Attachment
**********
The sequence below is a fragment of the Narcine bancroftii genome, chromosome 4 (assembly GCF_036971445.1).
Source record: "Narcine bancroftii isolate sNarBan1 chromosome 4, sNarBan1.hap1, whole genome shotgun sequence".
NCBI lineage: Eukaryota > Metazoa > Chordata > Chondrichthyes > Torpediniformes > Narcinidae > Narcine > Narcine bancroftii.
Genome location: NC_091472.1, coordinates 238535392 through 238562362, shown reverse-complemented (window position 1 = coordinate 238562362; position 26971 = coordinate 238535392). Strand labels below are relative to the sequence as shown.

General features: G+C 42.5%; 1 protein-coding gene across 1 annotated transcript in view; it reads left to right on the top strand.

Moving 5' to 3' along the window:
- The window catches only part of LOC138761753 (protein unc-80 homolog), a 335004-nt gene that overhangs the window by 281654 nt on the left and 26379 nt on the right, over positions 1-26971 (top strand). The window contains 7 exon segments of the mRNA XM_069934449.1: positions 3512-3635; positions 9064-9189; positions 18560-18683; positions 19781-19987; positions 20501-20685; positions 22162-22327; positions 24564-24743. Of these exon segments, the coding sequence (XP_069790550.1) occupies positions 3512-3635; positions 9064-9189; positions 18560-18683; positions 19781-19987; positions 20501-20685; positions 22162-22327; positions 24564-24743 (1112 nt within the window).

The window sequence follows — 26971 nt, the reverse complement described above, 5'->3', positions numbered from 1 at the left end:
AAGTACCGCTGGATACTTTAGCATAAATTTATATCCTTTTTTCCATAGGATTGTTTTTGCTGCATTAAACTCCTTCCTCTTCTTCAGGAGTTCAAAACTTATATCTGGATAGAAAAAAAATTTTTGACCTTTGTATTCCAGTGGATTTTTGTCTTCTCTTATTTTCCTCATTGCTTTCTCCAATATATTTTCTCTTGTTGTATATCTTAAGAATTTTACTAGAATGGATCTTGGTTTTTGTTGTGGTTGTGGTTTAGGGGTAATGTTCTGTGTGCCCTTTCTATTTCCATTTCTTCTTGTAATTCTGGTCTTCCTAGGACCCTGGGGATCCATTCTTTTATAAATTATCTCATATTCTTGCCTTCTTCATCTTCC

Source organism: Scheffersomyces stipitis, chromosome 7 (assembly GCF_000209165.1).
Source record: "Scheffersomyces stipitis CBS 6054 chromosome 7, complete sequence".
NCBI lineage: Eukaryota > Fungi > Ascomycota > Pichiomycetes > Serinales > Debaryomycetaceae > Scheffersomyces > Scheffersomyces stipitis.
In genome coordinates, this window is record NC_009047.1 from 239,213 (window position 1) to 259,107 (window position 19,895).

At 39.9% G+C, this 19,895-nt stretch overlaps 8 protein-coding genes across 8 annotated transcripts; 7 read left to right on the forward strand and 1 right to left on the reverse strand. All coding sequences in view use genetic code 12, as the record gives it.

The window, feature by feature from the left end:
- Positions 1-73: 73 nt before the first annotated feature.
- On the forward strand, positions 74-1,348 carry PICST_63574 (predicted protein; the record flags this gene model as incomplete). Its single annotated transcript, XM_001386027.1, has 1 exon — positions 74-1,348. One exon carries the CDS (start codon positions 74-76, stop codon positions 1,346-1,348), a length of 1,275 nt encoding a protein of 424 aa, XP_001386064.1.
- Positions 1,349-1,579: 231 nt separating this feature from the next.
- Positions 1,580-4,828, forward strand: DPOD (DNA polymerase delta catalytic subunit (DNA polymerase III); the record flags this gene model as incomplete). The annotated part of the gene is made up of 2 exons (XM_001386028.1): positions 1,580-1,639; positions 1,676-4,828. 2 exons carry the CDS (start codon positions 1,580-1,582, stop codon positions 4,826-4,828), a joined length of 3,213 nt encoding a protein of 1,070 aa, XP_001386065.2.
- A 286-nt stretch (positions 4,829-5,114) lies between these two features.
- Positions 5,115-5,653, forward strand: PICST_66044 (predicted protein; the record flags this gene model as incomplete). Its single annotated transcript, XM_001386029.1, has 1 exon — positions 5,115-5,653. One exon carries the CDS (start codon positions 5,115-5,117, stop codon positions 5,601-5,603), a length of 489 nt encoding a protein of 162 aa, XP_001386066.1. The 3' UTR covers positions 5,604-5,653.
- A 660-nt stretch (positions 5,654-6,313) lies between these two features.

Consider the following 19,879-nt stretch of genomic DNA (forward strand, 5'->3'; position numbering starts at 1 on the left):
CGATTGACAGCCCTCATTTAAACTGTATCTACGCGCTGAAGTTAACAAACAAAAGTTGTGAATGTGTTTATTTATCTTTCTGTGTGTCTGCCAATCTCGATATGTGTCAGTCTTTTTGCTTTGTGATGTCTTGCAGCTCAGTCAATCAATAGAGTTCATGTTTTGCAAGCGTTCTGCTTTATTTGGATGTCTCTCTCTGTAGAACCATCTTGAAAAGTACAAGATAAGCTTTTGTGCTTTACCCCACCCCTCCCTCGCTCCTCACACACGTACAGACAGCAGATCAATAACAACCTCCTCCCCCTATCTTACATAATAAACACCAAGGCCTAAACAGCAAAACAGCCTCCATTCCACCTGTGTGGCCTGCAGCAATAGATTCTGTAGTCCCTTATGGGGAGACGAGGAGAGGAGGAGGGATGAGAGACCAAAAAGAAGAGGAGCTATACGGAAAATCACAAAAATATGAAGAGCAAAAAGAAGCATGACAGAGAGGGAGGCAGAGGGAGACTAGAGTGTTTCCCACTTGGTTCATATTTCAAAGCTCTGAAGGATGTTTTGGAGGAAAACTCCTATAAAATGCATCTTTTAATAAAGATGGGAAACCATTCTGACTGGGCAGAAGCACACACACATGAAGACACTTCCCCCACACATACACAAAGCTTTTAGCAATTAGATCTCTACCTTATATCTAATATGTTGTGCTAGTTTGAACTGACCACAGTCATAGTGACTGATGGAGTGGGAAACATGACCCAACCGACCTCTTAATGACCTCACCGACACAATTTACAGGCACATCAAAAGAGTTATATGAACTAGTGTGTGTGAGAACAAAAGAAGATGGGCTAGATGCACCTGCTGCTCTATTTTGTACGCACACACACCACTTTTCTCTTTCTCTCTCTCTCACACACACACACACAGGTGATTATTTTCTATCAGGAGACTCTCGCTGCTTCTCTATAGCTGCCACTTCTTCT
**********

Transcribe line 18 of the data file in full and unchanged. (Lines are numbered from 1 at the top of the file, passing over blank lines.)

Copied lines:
- Positions 1,349-1,579: 231 nt separating this feature from the next.